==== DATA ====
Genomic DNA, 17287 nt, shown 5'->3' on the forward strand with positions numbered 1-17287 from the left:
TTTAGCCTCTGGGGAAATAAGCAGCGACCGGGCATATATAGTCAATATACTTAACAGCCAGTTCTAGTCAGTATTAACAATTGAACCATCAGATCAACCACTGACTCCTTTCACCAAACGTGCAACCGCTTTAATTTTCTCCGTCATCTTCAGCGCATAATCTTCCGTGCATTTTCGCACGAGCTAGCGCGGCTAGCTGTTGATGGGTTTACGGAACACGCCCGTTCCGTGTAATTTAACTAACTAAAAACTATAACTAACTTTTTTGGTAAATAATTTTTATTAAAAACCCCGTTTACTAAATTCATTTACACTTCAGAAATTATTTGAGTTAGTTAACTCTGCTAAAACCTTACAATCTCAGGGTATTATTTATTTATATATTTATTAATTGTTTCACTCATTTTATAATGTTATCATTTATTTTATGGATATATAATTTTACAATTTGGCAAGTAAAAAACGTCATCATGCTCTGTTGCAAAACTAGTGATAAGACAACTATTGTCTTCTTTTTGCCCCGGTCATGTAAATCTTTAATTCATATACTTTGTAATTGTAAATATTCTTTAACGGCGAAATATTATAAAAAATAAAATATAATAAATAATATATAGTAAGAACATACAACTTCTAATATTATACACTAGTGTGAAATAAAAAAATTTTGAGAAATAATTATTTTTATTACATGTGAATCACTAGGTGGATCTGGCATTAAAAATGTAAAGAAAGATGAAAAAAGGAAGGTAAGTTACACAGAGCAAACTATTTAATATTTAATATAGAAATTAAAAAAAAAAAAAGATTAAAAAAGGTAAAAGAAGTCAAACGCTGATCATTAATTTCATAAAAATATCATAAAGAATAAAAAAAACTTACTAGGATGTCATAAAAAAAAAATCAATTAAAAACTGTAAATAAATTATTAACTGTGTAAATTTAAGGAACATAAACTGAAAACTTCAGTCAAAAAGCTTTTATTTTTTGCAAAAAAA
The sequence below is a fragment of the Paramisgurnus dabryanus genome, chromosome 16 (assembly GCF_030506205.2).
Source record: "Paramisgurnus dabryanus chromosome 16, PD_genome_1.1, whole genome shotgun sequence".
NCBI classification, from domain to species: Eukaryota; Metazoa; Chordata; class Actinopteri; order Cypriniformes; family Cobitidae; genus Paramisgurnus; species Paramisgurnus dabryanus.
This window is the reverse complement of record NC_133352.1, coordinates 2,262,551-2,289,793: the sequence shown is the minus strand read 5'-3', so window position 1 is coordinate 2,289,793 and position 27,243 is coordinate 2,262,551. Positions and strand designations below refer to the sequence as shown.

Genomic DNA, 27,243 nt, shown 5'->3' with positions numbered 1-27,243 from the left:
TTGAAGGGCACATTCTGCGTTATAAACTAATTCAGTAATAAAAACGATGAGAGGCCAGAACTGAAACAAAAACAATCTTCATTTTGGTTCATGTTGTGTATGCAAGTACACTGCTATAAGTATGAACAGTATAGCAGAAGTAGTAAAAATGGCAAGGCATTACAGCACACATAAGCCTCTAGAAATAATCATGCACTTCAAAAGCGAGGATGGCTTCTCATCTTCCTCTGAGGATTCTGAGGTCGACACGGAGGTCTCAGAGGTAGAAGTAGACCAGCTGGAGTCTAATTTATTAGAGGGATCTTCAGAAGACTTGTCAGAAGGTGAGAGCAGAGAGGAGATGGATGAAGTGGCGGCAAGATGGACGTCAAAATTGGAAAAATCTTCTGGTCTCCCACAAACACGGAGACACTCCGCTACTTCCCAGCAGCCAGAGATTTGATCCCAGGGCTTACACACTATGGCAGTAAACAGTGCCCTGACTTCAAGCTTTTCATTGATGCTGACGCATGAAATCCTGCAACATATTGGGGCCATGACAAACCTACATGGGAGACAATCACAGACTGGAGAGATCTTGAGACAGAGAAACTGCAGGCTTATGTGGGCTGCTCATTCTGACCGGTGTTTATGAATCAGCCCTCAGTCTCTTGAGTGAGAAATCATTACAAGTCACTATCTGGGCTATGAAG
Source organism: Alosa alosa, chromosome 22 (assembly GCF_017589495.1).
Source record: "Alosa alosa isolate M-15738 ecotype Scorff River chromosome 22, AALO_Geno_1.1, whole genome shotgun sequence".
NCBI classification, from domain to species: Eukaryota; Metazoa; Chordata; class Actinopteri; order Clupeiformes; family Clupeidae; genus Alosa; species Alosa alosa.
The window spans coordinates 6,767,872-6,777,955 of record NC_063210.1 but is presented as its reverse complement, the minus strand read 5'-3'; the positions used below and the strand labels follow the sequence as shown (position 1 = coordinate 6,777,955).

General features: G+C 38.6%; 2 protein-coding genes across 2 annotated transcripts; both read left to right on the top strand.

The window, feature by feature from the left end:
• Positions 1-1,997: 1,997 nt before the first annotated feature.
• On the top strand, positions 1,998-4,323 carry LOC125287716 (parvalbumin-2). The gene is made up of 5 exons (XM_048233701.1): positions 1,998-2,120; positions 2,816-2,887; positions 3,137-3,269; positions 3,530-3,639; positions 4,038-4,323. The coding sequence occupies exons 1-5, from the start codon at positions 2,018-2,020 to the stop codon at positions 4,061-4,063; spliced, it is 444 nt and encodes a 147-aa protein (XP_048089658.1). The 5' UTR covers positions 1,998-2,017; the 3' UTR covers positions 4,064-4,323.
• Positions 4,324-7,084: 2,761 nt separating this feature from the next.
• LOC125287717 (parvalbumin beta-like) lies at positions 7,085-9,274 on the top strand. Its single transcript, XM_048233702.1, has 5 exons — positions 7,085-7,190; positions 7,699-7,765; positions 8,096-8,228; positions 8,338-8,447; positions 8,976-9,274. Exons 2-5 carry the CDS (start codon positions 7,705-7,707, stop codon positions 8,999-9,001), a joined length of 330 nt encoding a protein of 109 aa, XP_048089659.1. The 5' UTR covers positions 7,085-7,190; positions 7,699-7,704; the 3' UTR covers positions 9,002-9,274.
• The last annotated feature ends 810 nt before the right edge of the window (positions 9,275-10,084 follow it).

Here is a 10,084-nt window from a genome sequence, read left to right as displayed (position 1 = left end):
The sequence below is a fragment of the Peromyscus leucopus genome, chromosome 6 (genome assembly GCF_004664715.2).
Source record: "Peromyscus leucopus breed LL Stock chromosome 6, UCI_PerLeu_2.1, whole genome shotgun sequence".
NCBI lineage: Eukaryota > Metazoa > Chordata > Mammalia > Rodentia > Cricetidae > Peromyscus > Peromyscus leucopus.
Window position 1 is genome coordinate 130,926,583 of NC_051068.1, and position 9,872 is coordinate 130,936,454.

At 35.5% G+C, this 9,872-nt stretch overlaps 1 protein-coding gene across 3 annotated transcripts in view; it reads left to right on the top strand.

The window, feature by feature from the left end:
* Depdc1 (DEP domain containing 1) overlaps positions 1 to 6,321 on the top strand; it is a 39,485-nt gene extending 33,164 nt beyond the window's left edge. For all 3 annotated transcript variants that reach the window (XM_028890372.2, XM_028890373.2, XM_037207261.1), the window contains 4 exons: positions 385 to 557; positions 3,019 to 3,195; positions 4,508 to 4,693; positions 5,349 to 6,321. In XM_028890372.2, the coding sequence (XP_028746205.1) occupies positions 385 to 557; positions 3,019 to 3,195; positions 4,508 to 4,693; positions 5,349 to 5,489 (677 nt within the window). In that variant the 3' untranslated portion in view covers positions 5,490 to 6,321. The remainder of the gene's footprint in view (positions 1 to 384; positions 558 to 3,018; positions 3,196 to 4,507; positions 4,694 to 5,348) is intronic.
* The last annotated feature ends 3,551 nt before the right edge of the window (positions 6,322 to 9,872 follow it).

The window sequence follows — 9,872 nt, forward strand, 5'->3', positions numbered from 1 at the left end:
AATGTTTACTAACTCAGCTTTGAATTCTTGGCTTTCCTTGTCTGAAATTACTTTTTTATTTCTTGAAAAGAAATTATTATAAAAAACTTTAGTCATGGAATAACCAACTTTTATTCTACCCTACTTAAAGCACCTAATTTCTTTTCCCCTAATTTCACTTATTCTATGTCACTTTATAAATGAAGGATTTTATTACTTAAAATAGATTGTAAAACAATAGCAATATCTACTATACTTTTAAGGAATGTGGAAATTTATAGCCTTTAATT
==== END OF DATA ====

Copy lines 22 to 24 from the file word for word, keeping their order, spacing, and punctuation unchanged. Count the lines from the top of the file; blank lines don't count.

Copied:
Source record: "Peromyscus leucopus breed LL Stock chromosome 6, UCI_PerLeu_2.1, whole genome shotgun sequence".
NCBI lineage: Eukaryota > Metazoa > Chordata > Mammalia > Rodentia > Cricetidae > Peromyscus > Peromyscus leucopus.
Window position 1 is genome coordinate 130,926,583 of NC_051068.1, and position 9,872 is coordinate 130,936,454.